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Failed to consult, so worker missed out on JobKeeper

FWC ordered compensation to the employee for her loss of JobKeeper eligibility.
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Failed to consult, so worker missed out on JobKeeper

Failed to consult, so worker missed out on JobKeeper

13 August 2020

By Mike Toten

An employee who was made redundant missed out on JobKeeper eligibility because the employer did not consult with her before retrenching her.

The Fair Work Commission then ordered the employer to pay her the extra amount she would have received if registered for JobKeeper. The employee’s award contained provisions re consultation prior to redundancy.

Facts of case

The financial services partnership business retrenched the employee, an administrative assistant employed for more than six years, claiming it had suffered a business downturn caused by COVID-19. At the time, the employer told her that she would be financially better off if it made her redundant and she applied for JobSeeker (instead of JobKeeper). When asked “any questions, comments or suggestions?”, she did not reply. The latter was the extent of “consultation” that occurred. She was retrenched five days before JobKeeper was commenced.

The employer claimed it would have considered putting the employee on reduced working hours if she had asked about it, and in turn the employee claimed she would have considered it if the employer had mentioned it.

Evidence before the FWC was that the employer had not discussed any changes required by COVID-19 until the meeting that retrenched the employee. Merely asking her “any questions, comments or suggestions?” did not satisfy the award requirements of “consultation”, nor did telling her that she would be better off under JobSeeker. A “proper” consultation session should exceed 15 minutes or so. There was evidence that co-workers were offered reduced hours, but the employee was the only one retrenched.

A week before retrenching the employee, the employer held a meeting with all staff and said in general terms that COVID-19 was likely to affect their employment, and they would be informed of developments, but there was no discussion of options.

The award clause required the employer to provide written information about the impact of proposed changes to employees before making a decision, so that the impact and work options could be discussed first.


Because the employer failed to meet its consultation requirements, it was not a “genuine redundancy” but an unfair dismissal. Had she been properly consulted, the employee would have stayed employed until JobKeeper commenced, and been eligible to register for it while also retaining her job.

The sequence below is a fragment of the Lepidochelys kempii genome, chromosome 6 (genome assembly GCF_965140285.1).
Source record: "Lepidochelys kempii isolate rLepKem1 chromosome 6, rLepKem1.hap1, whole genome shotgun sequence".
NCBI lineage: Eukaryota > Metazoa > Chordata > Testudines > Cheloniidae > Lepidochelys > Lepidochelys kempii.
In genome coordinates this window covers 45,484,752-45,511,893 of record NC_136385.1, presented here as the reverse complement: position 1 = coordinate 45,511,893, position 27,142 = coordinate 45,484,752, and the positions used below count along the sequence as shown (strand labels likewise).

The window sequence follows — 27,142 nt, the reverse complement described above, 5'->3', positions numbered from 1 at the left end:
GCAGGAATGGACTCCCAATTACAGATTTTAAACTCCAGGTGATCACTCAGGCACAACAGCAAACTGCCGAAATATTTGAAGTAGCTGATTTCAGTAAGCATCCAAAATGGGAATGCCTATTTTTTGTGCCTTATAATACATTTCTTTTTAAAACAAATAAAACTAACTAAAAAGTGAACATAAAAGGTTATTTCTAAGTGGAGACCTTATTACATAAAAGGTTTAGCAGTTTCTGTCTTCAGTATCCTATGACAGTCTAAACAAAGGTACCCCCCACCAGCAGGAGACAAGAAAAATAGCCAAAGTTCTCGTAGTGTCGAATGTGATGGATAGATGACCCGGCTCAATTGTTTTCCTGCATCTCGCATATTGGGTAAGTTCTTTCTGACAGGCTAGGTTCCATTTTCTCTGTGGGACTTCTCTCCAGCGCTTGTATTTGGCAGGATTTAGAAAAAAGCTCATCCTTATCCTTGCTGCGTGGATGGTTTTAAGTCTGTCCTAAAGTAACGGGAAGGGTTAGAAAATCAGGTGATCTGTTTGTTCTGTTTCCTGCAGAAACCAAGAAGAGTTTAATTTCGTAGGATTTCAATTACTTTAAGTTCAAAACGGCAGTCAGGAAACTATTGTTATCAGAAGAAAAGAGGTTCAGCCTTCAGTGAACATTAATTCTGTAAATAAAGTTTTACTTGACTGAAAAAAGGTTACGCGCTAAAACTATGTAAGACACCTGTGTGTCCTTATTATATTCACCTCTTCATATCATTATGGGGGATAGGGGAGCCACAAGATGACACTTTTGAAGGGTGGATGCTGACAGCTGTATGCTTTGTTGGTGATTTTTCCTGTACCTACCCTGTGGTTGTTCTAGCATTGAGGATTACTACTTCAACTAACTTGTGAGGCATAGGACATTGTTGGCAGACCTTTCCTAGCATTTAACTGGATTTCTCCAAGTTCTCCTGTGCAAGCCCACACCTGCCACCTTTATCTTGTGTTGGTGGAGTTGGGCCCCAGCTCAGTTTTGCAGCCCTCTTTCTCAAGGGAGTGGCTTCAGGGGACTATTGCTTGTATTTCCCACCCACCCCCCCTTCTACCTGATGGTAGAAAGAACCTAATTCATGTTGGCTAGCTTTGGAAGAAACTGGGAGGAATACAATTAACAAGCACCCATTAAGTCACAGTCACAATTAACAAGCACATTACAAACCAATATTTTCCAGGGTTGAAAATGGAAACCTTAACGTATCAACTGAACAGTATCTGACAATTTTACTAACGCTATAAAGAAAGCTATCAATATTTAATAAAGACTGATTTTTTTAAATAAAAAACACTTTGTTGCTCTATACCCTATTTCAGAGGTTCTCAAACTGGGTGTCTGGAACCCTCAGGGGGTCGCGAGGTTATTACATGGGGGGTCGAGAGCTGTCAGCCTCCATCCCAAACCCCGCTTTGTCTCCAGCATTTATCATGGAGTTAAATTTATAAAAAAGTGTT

An office closure seven weeks later meant that her job would have ended then. The FWC ordered the employer to pay the difference between what she would have received under JobKeeper for that period, and what she received as pay during her notice period – the difference being $3189.

The FWC noted that the employer appeared to have the employee’s best interests at heart when it told her she would be financially better off under JobSeeker. However, the lack of in-house HR expertise in a small business contributed to that advice, and the FWC took this factor into account.

The bottom line: If an award or other employment document has provisions requiring consultation with employees before making them redundant, the employer must consult with the employee in a “genuine” way. This means not making a final decision until after informing the employee of planned changes to the business and/or job and discussing possible alternative arrangements with the employee. In this case, reduced working hours combined with (later) JobKeeper registration was a potential option that would have extended employment by about seven weeks.

Failure to consult does not automatically mean a termination of employment is unfair. The relevant issue is the degree to which lack of consultation led to unfairness in practice.

Because the employer breached the award’s consultation provisions, the FWC ordered it to compensate the employee for her loss of JobKeeper eligibility.

Read the decision

Freebairn v Dandiie Pty Ltd ATF The DM & IT Moore Family Trust, TJL Business Advisors Pty Ltd ATF The Lumtin Family Trust, and Profitwatch Pty Ltd ATF The Rosemark Trust t/a TJL Business Advisors and Accountants [2020] FWC 3915, 27 July 2020

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